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aprcox20
Level 2

How to calculate my cost basis for 1099B RSUs

@TomYoung 

 

After reading through all the responses on how to figure out my Cost Basis, I was not sure I got this exactly right.  Can you please confirm for me?

The following was imported from E*Trade:

Description:  LIVERAMP HOLDINGS INC COMMON STOCK 22      

Date acquired:                  10/01/2019

Date sold or disposed:   03/08/2019

Type of Invest Sold:        RSU

Sales category:                 Short-term

Proceeds:                           $1,269.96

Cost basis:                         $0.00

Gain/Loss:                         $182.94

 

I got this adjusted cost basis off my E*Trade Statement for the above sale, I entered this in TurboTax as my adjustment.  

Adjustment:                      $1,087.02

 

I calculated the cost bases as follows, this amount matched my statement as well.

Acquired FMV Rate:        $49.41

#Shares:                             22

Adjusted Cost Basis:        $49.41*22= $1087.02

 

So on TurboTax Income & Wages Section, I see the total Gains/Loss Total of $182.94

Some of the initial amount of the RSU shares were sold to cover taxes at vest, and I acquired the remaining shares (22) on 10/1/18 ….. So, I am only taxed on the total Gains/Loss amount… is this correct?

5 Replies
GregMN
New Member

How to calculate my cost basis for 1099B RSUs

This looks correct and how I've done it for years.  You've already paid taxes at vest (sell shares to cover).  So now you're only playing taxes on any gains that happened on the remaining shares between when they vested and you sold them ($182.94 in this case)

aprcox20
Level 2

How to calculate my cost basis for 1099B RSUs

Ok, thank you for confirming.   So that money I got from the sale, where is that money reported as income?

Sorry this is all confusing to me.

TomYoung
Level 13

How to calculate my cost basis for 1099B RSUs

@aprcox20

Other than one or the other of your dates being wrong - date acquired should be before date of sale - this all looks correct to me.

You'll enter the sale using the "Stocks, Mutual Funds, Bonds, Other" interview.  No need to use the RSU "guided" interview here, you have all the information you need.

aprcox20
Level 2

How to calculate my cost basis for 1099B RSUs

Thank you Tom!  Yes, the Acquired Date should have been 10/1/2018.... great catch!

JimboBigbelly
Level 3

How to calculate my cost basis for 1099B RSUs

An RSU is straight income, and the vesting value is (supposed to be) rolled directly into your W2 Wages income bucket.  You can verify this by looking at your pay stubs.

Usually, the company will withhold some shares for you, and put the vested value of these withheld shares in your tax buckets.  These shares have not been sold, they have been withheld.   This is done to protect senior management receiving way more shares than 22.  My understanding of the law covering this is that the percentage withheld is uniform over all those receiving RSUs, and is a policy decided (usually) by the CFO or at minimum a VP level individual.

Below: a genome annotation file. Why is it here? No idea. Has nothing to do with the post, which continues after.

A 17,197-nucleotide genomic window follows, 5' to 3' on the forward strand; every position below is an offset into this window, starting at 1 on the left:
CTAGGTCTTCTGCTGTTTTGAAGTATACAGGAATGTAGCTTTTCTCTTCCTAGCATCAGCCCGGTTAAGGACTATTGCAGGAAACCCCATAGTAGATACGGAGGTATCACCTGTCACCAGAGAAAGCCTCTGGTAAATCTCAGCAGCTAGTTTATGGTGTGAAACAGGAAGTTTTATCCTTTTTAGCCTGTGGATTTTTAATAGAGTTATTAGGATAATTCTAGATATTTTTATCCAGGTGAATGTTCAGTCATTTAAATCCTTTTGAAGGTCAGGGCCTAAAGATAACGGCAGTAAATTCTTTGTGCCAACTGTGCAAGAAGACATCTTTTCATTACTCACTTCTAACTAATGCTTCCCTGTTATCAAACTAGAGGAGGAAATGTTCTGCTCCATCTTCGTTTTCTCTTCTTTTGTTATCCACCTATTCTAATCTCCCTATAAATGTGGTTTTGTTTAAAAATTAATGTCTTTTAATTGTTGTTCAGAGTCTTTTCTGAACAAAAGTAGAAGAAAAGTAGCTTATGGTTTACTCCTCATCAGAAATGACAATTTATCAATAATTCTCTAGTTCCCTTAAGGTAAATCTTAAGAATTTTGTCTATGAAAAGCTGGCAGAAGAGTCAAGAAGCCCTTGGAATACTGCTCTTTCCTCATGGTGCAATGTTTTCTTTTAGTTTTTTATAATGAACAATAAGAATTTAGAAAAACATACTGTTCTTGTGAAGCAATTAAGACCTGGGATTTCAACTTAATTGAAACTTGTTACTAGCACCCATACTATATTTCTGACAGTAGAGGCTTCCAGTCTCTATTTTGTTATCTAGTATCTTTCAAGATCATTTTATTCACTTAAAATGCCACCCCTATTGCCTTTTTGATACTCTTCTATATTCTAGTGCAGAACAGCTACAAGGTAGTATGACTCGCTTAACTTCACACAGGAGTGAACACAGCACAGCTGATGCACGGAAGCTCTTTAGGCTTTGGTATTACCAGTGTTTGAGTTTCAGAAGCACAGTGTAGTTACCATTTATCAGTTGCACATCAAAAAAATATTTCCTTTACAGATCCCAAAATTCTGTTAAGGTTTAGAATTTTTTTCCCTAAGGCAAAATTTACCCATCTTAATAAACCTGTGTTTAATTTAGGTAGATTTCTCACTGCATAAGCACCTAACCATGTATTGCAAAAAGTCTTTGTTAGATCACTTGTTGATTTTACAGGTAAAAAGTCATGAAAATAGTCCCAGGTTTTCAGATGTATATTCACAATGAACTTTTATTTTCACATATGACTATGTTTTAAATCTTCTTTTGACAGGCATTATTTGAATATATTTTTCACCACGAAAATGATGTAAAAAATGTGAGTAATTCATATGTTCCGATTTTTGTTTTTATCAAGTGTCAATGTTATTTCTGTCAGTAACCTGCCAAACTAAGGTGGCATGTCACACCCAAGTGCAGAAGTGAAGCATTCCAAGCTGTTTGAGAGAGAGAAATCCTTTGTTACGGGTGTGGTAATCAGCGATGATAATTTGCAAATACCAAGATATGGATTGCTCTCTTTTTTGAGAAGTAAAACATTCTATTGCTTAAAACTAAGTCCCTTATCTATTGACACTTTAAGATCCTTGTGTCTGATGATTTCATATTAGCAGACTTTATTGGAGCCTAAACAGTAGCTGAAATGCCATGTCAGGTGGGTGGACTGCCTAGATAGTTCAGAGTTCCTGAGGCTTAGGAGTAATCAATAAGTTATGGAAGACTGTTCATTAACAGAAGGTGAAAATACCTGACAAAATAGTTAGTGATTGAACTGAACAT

Now,  after being vested, you decide to sell shares.  Because the value of these shares being sold were rolled into your W2 income bucket already at vesting time, creating a tax obligation, the cost basis for these sold shares is the value of the shares at vesting.  You will receive a 1099 for any gain you realize if the shares are sold for more than the price at vesting time.  And you won't be taxed again for the value of the vesting on these sold shares.

You didn't mention that you received a 1099 from E-Trade for the entire RSU, and I believe you didn't.  Because your payroll administrator already put the full value of the RSU into your Wages and Tips bucket.  E-Trade never saw those withheld shares, but they do receive a report from your company on the RSU transaction which is why they knew these shares sold were from an RSU. 

 

So it seems the shares went up a little for you from your vesting date to the sale date.  Good for you.  You should calculate the gain was 

(sell proceeds) - (comissions) - (value at vesting day) * (number of shares sold)

Because, again, the

(value at vesting day) * (RSU shares)

was already taxed because this money was rolled into your W2 Wages and Tips bucket.

Turbo Tax used to get it wrong when the 1099 came from E-Trade.  Because they didn't know it was an RSU, they would automatically put into your Schedule D a cost basis of 0, and this had to be manually adjusted to the price at vesting.  TT gets it right for Schwab.  We don't use E-Trade anymore so I don't know, you have to check.

 

 

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